On May 29, 2018, the Duluth City Council adopted Ordinance 10571, establishing minimum standards for paid earned sick and safe time in the city. The ordinance will take effect on January 1, 2020, making Duluth the third city in Minnesota to enact a paid sick and safe time law. The new ordinance applies to private employers with five or more employees, regardless of whether employees work in Duluth or whether the employer is physically located in the city.
To be eligible, employees must work in Duluth more than 50% of their working time in a 12‑month period, or be based in Duluth, spend a substantial part of time working in Duluth, and not spend more than 50% of his or her work time in a 12‑month period in any other particular place. The ordinance applies to workers covered by a collective bargaining agreement, but not independent contractors, student interns, seasonal employees, or individuals entitled to benefits under or otherwise covered by the federal Railroad Unemployment Insurance Act.
After 90 calendar days of employment, employees may use accrued leave for covered sick and safe time purposes, including mental or physical illness, injury, or health condition, medical diagnosis, care, or treatment of the same, and preventive medical care. Leave can also be used to obtain assistance for domestic abuse, sexual assault, or stalking. Employees can use sick and safe leave for themselves or to care for or assist a family member, which includes an employee’s child, adopted child, adult child, foster child, or child for whom the employee is a legal guardian, spouse, domestic partner, sibling, step-sibling, foster sibling, parent, stepparent, parent-in-law, grandchild, foster grandchild, grandparent, step-grandparent, or any other individual related by blood or whose close association with the employee is the equivalent of a family relationship.
Employees can use up to 40 leave hours per year in increments consistent with the current business or payroll practices, provided the increment is not more than four hours. Employers who already provide a sufficient amount of paid leave that can be used for the same uses and under the same conditions as earned sick and safe time are not required to provide additional sick and safe leave time. For employers implementing a new policy, employees will begin accruing leave when the law takes effect or when employment begins, whichever occurs later. Employees accrue one leave hour for every 50 hours worked. Employers must allow accrual of up to 64 sick and safe leave hours per year, but they can limit carry-over from one year to the next to 40 hours.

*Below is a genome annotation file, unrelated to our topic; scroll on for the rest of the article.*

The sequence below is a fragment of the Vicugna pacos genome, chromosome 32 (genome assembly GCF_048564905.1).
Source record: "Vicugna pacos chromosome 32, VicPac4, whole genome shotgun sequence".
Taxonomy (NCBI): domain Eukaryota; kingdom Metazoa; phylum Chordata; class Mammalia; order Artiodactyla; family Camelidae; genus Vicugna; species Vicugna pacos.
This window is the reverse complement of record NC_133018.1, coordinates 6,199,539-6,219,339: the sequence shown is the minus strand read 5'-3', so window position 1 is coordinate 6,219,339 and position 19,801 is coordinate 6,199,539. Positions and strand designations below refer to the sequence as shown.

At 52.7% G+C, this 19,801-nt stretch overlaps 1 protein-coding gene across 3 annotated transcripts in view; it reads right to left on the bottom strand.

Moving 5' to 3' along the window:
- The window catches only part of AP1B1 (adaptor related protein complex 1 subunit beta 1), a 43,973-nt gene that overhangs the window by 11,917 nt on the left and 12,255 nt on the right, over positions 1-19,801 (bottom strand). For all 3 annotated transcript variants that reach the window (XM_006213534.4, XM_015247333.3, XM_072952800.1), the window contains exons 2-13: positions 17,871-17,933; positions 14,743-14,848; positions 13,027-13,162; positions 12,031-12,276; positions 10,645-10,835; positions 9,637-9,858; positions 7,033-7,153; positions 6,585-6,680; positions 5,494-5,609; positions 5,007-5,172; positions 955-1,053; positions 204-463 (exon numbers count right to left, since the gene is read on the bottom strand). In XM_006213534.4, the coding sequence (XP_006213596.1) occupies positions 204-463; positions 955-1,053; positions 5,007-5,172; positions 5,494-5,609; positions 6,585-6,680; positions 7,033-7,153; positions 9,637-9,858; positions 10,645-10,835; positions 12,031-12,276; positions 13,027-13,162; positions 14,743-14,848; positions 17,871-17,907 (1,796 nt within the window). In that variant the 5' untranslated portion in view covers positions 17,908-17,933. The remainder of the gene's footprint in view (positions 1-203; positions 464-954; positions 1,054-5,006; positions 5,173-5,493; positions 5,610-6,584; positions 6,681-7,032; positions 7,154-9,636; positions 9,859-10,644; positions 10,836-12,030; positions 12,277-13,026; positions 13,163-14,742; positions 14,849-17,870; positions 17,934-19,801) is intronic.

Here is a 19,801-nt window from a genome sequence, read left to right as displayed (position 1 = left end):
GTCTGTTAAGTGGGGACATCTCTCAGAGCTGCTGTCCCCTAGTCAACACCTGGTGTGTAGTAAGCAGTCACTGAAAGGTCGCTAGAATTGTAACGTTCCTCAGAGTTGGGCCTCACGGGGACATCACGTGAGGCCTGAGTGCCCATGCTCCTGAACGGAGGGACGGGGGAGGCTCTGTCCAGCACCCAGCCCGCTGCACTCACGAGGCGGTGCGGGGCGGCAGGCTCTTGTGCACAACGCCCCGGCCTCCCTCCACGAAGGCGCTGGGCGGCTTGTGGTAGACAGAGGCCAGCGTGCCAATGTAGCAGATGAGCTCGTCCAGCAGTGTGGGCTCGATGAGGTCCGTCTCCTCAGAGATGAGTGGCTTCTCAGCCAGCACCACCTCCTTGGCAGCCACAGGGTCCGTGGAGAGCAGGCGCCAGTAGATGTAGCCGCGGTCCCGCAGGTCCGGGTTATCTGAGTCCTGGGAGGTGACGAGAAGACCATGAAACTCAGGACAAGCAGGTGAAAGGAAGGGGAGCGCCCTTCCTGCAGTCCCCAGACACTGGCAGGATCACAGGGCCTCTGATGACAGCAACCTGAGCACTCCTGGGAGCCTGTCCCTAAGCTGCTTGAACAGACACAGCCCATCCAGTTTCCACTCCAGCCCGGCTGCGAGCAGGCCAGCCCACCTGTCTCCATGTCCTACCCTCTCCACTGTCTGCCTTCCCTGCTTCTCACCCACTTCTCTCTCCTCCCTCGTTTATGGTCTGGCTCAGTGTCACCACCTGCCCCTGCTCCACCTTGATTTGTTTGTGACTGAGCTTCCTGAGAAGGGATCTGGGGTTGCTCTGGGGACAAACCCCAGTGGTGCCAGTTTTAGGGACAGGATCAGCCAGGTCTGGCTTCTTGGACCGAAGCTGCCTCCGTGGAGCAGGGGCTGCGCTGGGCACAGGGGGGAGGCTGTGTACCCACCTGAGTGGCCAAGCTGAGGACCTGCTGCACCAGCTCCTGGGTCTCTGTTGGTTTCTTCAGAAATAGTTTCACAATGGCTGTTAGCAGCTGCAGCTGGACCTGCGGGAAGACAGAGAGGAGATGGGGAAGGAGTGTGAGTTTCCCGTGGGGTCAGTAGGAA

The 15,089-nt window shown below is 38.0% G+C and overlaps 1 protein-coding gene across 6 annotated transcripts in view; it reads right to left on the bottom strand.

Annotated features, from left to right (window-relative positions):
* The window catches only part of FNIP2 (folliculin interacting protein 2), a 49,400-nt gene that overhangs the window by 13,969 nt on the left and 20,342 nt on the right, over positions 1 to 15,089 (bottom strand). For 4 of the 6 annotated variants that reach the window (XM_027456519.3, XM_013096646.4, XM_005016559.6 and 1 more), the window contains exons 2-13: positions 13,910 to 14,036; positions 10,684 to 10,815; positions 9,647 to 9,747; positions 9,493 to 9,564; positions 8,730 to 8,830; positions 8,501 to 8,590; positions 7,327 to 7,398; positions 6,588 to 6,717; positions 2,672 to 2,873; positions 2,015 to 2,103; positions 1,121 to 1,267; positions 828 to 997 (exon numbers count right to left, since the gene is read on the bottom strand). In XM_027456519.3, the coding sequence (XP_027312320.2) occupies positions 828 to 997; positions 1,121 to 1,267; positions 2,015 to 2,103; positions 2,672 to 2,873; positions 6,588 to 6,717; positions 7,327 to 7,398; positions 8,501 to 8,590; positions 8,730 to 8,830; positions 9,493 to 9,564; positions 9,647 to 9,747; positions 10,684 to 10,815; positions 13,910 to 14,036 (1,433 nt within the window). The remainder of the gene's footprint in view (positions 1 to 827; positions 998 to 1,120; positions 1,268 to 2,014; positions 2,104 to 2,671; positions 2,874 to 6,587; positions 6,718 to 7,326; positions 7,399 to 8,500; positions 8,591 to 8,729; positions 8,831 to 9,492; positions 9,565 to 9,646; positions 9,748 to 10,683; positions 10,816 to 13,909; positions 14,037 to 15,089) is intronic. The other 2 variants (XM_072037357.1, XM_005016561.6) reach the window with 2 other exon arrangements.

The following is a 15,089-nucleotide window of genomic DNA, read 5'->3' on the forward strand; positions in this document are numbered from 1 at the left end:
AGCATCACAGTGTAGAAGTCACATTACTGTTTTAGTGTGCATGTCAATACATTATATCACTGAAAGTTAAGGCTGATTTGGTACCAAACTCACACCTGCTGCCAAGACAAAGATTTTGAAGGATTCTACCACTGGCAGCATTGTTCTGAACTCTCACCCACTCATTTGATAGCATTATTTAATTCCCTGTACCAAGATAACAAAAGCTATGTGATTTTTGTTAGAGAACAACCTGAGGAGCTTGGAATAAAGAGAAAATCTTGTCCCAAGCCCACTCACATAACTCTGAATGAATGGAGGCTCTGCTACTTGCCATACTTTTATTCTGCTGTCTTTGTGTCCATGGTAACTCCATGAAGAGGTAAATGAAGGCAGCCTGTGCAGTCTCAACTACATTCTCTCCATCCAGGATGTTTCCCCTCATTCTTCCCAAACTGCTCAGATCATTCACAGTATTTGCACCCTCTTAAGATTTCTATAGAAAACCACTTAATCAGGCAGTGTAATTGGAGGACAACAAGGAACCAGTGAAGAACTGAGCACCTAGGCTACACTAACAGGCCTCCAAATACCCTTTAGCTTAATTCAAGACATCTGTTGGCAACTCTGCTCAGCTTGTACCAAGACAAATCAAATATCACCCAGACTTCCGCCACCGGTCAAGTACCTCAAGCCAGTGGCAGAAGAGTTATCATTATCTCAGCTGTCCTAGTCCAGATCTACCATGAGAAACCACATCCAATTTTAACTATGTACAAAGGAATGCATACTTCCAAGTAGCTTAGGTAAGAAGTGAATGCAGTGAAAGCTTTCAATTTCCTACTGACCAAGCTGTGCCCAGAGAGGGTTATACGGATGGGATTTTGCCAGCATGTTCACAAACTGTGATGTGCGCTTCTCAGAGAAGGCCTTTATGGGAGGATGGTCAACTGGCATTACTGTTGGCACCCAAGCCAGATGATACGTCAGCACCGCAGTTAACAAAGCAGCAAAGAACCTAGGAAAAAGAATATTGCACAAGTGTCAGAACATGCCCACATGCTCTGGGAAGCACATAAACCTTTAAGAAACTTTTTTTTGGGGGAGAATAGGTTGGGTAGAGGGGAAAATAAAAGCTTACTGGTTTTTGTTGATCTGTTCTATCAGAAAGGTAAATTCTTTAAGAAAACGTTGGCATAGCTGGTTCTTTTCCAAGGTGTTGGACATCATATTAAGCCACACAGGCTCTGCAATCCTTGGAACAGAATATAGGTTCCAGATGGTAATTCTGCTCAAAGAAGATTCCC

Employers can alternatively choose to front load 40 leave hours each year, eliminating the annual carry-over requirement. Employers who choose this method can front load the hours after 90 days of employment during an employee’s first year, and thereafter at the beginning of each subsequent year.
Employers must provide earned sick and safe time upon request of the employee, but they may enforce usual and customary notice and procedural requirements for absences or for requesting leave, provided such requirements don’t interfere with employees’ leave rights. When possible, the request must include the expected duration of the absence. For absences of more than three consecutive days, an employer can require reasonable documentation that leave was taken for a covered purpose.
Employees using sick and safe time leave must be compensated at their standard hourly rate, or an equivalent hourly rate, for salaried employees. They are not entitled, however, to lost commissions or tips when leave is used.
Employers must notify employees that they are entitled to earned sick and safe time, the amount thereof, the terms of its use under the law, that retaliation is prohibited, and that employees can file a written complaint with the city clerk if leave is denied or if they are retaliated against for requesting or using leave. Employers must retain records for three years documenting hours worked and leave accrued and used.
Employees can file a private lawsuit for violations, but they must first exhaust administrative remedies, which requires reporting a suspected violation to the city clerk within one year of the alleged conduct. The city clerk may investigate and where it determines a violation occurred, order appropriate relief, including reinstatement and back pay, award of uncredited leave, payment for leave unlawfully withheld, lost wages, injunctive and other equitable relief.
The Duluth city clerk has created a webpage for the new law which will be periodically updated with additional information: http://www.duluthmn.gov/city-clerk/earned-sick-and-safe-time/. Since the law doesn’t go into effect until 2020, employers have plenty of time to bring their policies into compliance. Contact myHRcounsel if you need assistance with this new ordinance.